Mirror Mirror on the Wall, Who’s the Fairest of them All? Part 2

Mirror Mirror on the Wall, Who’s the Fairest of them All?

In the second of this two-part series (read part 1 of our Mirror Wills, Teressa McDonald, Head of Legal Services here at Active Wills, further demystifies emerging confusion around whether Mirror Wills are the right choice for couples …

Earlier this week, I mentioned that Active Wills had become aware of some questionable advice around Mirror Wills being shared by some solicitor practices. I stated that, whilst there were some circumstances where Mirror Wills were not the best-fit solution for couples, making Mirror Wills was still ideal for many couples. I explained what a Mirror Will is and made a promise that, should you buy your Mirror Wills online from us and tick the Legal Check option, one of our expert Will writers would confirm whether it was the best option and, if not, would provide a full refund, or two Single Wills for the price of two Mirror Wills, or a discount off a Protective Property Will Trust.

In this article, I explain in detail when and why a Mirror Will is not the right choice for a couple.

When is a Mirror Will not the right choice for a couple?

Some solicitors are advising against Mirror Wills because by their nature you leave everything to a partner and in doing so you are trusting your estate to them with the potential that during their lifetime it may be frittered away, given to people you would not have chosen, used up for care fees or passed on to a new spouse.

When would two finely crafted Single Wills be a better choice?

Whenever there is a chance that your views differ from your spouse or partner then a Mirror Will is probably not a good idea. Should you intend that your estate be divided in a specific way, and you believe that there is a chance that your spouse or partner would not see it through, then you should insist upon having an individual Will (aka a Single Will) that does not rely upon them making difficult decisions that may go against their wishes, or putting them in a position where they could be swayed by friends and family members to follow a different route.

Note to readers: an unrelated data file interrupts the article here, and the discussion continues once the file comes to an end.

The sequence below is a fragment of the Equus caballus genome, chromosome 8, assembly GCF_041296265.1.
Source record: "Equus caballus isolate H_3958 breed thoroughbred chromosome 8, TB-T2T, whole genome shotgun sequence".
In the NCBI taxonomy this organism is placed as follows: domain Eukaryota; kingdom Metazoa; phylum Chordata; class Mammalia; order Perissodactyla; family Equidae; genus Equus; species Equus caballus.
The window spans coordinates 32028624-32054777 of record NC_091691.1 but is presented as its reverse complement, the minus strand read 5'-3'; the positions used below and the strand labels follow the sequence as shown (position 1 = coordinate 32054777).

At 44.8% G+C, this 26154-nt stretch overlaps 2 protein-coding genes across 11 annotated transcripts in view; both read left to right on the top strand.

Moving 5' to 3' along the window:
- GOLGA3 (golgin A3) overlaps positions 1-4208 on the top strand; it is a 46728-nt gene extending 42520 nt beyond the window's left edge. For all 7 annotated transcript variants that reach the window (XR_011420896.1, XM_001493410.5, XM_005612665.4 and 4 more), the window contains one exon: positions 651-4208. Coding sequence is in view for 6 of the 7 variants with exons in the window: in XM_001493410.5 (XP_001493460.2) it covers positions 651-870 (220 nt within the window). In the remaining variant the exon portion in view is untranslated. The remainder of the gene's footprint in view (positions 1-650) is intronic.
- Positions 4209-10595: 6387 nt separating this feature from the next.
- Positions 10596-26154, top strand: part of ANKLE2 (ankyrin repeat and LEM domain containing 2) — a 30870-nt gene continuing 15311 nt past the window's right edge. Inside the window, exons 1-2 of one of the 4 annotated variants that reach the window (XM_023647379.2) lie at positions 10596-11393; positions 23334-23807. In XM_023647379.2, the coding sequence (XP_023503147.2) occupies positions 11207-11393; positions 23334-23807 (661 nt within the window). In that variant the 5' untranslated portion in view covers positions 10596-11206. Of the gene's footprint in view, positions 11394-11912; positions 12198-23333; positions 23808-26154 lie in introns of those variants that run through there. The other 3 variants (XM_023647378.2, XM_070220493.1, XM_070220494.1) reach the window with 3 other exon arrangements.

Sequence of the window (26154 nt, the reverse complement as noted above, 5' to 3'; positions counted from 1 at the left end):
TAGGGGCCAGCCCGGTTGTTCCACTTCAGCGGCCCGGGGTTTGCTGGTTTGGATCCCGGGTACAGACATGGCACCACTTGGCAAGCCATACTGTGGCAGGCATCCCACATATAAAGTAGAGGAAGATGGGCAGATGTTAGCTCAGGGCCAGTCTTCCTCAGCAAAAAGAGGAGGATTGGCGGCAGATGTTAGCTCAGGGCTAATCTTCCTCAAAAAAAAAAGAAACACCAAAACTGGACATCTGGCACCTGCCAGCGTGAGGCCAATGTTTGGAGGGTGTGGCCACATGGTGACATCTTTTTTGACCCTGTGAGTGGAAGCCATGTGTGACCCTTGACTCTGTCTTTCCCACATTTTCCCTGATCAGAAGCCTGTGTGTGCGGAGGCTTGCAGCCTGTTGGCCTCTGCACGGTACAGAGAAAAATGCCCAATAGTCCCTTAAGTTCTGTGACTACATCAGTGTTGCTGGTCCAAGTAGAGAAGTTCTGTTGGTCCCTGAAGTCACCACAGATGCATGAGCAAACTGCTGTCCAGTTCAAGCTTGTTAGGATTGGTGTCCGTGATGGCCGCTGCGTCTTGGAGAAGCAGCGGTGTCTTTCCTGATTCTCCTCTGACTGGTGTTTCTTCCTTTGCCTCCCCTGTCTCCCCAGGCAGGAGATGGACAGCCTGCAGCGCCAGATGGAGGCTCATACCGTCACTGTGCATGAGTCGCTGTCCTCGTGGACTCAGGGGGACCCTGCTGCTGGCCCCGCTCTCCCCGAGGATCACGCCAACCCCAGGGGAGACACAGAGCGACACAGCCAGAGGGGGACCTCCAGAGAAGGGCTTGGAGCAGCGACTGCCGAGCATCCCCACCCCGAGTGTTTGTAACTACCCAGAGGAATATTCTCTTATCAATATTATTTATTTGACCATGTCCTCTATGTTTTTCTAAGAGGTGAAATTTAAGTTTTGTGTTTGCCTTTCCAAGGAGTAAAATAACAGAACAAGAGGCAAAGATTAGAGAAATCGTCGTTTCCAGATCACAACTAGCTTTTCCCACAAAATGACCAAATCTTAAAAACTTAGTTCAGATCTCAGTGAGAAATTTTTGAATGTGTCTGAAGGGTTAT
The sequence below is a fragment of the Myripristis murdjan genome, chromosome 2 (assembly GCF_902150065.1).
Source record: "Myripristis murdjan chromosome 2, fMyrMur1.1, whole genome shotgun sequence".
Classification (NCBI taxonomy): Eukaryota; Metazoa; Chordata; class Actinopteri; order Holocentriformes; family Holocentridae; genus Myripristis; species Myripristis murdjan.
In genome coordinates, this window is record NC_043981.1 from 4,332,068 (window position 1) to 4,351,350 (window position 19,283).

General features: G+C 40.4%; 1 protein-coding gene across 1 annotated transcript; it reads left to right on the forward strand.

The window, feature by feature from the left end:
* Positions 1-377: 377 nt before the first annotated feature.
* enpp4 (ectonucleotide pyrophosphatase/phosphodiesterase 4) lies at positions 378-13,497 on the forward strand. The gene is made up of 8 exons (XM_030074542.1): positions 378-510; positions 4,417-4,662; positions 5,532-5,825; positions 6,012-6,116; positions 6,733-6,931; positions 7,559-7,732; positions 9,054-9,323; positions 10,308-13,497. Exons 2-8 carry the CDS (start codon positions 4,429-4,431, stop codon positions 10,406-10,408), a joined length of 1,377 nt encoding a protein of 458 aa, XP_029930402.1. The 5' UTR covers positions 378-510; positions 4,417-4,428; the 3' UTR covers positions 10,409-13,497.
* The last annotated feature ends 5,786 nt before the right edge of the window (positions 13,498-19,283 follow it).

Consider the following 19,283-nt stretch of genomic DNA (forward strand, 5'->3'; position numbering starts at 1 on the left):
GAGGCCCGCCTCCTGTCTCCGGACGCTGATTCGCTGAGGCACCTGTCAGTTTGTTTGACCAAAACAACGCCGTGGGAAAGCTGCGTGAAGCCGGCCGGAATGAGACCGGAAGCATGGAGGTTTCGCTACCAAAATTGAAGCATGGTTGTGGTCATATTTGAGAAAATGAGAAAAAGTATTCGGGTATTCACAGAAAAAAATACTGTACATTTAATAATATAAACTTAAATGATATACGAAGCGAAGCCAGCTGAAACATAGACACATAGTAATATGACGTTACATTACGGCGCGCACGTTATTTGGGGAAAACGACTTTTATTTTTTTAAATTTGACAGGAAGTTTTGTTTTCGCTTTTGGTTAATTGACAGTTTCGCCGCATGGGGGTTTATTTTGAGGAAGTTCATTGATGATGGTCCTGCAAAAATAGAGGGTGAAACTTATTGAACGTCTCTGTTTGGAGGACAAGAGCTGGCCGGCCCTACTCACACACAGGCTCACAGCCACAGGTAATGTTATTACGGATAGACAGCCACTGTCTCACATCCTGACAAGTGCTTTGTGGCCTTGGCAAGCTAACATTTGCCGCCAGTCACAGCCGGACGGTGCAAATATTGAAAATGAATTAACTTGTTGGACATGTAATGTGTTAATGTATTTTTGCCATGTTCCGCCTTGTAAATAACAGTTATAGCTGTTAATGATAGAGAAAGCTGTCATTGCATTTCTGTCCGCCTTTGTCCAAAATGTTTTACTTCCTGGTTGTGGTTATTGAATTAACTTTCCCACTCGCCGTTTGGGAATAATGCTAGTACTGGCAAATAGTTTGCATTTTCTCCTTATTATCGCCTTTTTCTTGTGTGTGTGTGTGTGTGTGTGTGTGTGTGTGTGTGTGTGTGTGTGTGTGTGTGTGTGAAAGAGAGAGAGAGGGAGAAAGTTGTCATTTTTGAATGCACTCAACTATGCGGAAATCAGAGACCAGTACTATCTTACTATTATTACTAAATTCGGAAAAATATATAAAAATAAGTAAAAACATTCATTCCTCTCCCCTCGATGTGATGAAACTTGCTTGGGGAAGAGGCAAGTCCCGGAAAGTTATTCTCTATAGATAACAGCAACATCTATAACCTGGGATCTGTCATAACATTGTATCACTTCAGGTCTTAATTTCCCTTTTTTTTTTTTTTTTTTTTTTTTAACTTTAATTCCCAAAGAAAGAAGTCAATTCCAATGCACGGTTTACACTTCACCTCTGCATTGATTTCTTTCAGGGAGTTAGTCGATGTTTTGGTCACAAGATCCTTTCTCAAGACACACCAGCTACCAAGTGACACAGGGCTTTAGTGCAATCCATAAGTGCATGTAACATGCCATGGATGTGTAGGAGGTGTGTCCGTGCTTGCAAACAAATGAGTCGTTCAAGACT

In particular, for couples who have children from previous relationships, there are almost always difficulties that become enhanced and more emotive when one of the couple dies. As the ratio of blended marriages increases so do the number of Wills that are challenged and the number of claims against estates.

When would a Protective Property Will Trust be a better choice?

A Protective Will Property Trust (PWPT) is a set of three products that enable you to divide your property into two separate halves and then each of you can gift your half into a Trust whilst enabling the surviving partner/spouse to continue living there for the remainder of their lives. 

This is especially useful where you would like to provide for children of a previous relationship. The added benefit is that it keeps your half away from your spouse's estate should they require long term residential care, as the assessment will only take into account the assets in their name and your half of the property will be in the Trust.

What about a Mutual Will?

A Mutual Will is similar in all aspects to a Mirror Will in that the clauses and gifts are the same for both parties. However, with a Mutual Will there is an additional clause, which, in theory, creates a binding contract between the parties that they will not change the clauses within their Will once the other party dies. 

This adds additional problems and is difficult to rely on. Anyone in England and Wales is entitled to rewrite their Will at any point up to their death and the surviving spouse's circumstances may change necessitating a revised Will. 

If they were to re-marry, then their existing Will would be revoked automatically with the intestacy rules potentially handing everything to their new spouse. 

Enforcing these types of Wills is almost impossible as it requires someone other than the spouses to be aware of the existence of the Will and then to make the claim to the Court to enforce it. If a new Will has been made then it may be almost impossible for someone to find out that the previous Will had such a clause.

If you have any further questions about online Wills, have a read of 5 Reasons to Buy Your Will Online, which covers a lot of the frequently asked questions about online Wills.

If you are single and want to make your Will online now;Start a Single Will

If you are in a relationship and want to make a Mirror Will online now - Start a Mirror Will

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